The presidential hopeful marked Martin Luther King, Jr. Day at Birmingham's Boutwell Auditorium, where he delivered an impassioned speech on inequality, the challenges that working class Americans face today, and how he hoped to carry out King's vision for this country.

"To truly honor the life of Dr. King, we must fight to carry out his radical and bold vision for America," Sanders told the crowd. "And his vision was of a nation in which we not only end all forms of institutional racism, and bigotry, but a nation in which all of us, black, and white, and Latino, Asian-American, Native American, all of us, come to together to create a country which provides economic, social and environmental justice for all." ...

The senator's aspirational speech contrasted sharply with that given by his primary competitor Hillary Clinton earlier in the day Monday. Speaking at a rally commemorating King in Colombia, South Carolina—which all three Democratic candidates attended, including Martin O'Malley—Clinton told the crowd: "I don't want to over-promise. I don't want to come out with concept or theories that may or may not be possible."

UK Trump ban debate: Trump branded "dangerous fool", “crazy", by UK Parliament

the evening greens

World's oceans warming at increasingly faster rate, new study finds

The world’s oceans are warming at a quickening rate, with the past 20 years accounting for half of the increase in ocean heat content that has occurred since pre-industrial times, a new study has found.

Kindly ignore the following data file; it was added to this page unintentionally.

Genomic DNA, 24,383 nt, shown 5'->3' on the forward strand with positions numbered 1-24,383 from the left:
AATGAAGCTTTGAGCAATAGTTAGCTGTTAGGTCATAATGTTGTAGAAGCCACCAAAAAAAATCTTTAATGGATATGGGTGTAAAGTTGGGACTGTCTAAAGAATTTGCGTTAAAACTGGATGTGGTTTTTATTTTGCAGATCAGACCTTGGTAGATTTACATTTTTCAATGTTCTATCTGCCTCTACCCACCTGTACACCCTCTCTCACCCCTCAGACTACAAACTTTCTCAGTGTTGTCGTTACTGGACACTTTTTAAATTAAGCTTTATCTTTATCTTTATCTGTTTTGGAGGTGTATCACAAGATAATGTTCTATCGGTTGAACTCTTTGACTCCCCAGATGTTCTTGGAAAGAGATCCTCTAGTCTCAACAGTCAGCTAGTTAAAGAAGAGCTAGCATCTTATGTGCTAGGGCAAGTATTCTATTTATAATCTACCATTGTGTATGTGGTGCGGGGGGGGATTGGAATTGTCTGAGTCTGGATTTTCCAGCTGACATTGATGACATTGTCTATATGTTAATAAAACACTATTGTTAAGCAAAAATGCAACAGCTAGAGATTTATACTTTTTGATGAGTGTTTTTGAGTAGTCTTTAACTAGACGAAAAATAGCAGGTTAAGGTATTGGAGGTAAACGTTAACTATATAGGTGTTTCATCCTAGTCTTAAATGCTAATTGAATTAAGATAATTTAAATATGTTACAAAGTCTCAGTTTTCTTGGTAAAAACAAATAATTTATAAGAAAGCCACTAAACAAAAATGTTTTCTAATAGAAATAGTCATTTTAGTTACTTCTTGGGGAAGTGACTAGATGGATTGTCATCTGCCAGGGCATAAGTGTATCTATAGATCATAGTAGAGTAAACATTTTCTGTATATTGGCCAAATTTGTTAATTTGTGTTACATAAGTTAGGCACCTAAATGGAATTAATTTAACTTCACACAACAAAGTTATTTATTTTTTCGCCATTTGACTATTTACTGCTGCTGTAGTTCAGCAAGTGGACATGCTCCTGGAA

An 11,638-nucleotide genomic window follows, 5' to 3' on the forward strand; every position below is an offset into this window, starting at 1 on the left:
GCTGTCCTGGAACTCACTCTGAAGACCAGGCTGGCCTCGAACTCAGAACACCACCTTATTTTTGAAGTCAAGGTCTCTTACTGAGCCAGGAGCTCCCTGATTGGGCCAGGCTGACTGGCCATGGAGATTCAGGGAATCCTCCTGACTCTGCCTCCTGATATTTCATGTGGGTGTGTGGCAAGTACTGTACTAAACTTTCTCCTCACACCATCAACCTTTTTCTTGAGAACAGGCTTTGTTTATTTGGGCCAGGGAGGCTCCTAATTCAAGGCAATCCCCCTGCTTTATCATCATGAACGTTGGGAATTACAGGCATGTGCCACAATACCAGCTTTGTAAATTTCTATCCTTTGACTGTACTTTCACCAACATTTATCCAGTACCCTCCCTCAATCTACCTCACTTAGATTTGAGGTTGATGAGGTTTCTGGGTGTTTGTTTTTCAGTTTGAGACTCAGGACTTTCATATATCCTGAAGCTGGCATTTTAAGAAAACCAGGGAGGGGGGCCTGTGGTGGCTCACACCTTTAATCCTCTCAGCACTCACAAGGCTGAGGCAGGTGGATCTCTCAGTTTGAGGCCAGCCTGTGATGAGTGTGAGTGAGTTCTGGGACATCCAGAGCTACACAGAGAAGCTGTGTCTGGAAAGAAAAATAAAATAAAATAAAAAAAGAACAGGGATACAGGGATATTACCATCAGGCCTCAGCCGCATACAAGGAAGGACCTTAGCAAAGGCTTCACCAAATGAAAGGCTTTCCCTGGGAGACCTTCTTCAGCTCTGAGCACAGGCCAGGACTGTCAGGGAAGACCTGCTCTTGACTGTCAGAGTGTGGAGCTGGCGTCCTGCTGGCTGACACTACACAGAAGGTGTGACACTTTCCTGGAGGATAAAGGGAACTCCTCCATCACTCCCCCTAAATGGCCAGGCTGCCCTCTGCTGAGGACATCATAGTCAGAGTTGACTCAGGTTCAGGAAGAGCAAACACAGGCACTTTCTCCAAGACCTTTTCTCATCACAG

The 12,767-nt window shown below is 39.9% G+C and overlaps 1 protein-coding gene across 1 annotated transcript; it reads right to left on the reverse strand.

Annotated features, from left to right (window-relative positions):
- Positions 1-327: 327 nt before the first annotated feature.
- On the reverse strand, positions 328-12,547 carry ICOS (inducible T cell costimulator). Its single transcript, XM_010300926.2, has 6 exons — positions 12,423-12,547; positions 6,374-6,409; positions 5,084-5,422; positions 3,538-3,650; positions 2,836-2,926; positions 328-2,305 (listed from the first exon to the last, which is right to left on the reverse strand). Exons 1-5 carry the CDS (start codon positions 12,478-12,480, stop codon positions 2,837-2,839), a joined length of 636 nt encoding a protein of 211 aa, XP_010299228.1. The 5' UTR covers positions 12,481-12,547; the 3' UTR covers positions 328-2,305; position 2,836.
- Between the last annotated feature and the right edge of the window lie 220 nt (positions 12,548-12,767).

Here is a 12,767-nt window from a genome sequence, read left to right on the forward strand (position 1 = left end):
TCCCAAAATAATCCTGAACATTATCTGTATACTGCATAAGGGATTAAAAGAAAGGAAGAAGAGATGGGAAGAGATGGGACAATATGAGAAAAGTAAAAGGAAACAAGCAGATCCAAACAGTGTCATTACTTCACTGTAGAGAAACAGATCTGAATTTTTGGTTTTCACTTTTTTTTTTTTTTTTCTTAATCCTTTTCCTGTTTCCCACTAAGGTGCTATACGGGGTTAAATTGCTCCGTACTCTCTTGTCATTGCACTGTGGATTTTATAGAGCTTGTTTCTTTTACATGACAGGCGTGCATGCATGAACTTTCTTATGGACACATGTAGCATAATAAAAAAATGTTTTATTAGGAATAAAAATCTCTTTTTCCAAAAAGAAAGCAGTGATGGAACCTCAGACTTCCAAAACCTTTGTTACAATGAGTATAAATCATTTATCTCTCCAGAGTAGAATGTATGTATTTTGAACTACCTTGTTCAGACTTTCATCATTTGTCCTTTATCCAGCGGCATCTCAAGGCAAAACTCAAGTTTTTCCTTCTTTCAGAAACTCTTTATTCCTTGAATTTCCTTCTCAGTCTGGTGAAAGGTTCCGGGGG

US scientists discovered that much of the extra heat in the ocean is buried deep underwater, with 35% of the additional warmth found at depths below 700 meters. This means far more heat is present in the far reaches of the ocean than 20 years ago, when it contained just 20% of the extra heat produced from the release of greenhouse gases since the industrial revolution.

The paper, published in Nature Climate Change, sheds further light on the vast quantities of heat being absorbed by the world’s oceans.

Ocean water, which has a much higher heat capacity than air, has absorbed more than 90% of the excess heat and nearly 30% of the carbon dioxide generated by human consumption of fossil fuels. The vast Southern Ocean sucked up 1.2bn tonnes of carbon in 2011 alone – which is roughly equivalent to the European Union’s annual carbon output. ...

Scientists have already declared that a third global coral bleaching event is currently underway, where corals whiten and die off due to extreme heat. An analysis of more than 620 studies last year found that the food chains of the world’s oceans are at risk of collapse due to climate change, overfishing and localized pollution.

Did Gov. Brown Delay Action on Gas Leak Because of His Sister's Connections to Fossil Fuel?

Peru sacks top anti-logging official

Peru has sacked its top anti-logging official, leading to claims he was dismissed after pressure from the timber trade and drawing criticism from a leading US congressman and environmentalists.

The presidential decision to dismiss Rolando Navarro , the former head of Peru’s forestry and wildlife inspection service OSINFOR was announced in El Peruano, the state-owned gazette. It makes no mention of why Navarro was dismissed.

“Clearly, illegal logging in Peru continues,” Earl Blumenauer , the US Congressman for Oregon who has campaigned to toughen the US’s stance on illegal rainforest logging, told the Guardian.

“I am appalled that the removal of Rolando Navarro comes in the wake of protests by industry groups following the intervention by authorities in Peru to stop shipments of illegally harvested timber,” said Blumenauer, who helped amend the US’s 2008 Lacey Act to outlaw the import of illegally sourced wood. ...

The sacking follows what was locally reported to be the largest seizure of illegal timber in Peruvian history in November last year. In protests that followed, led by the timber industry, Navarro’s name was displayed on a symbolic coffin.

Air Pollution Killing Millions, Threatening Global Health Systems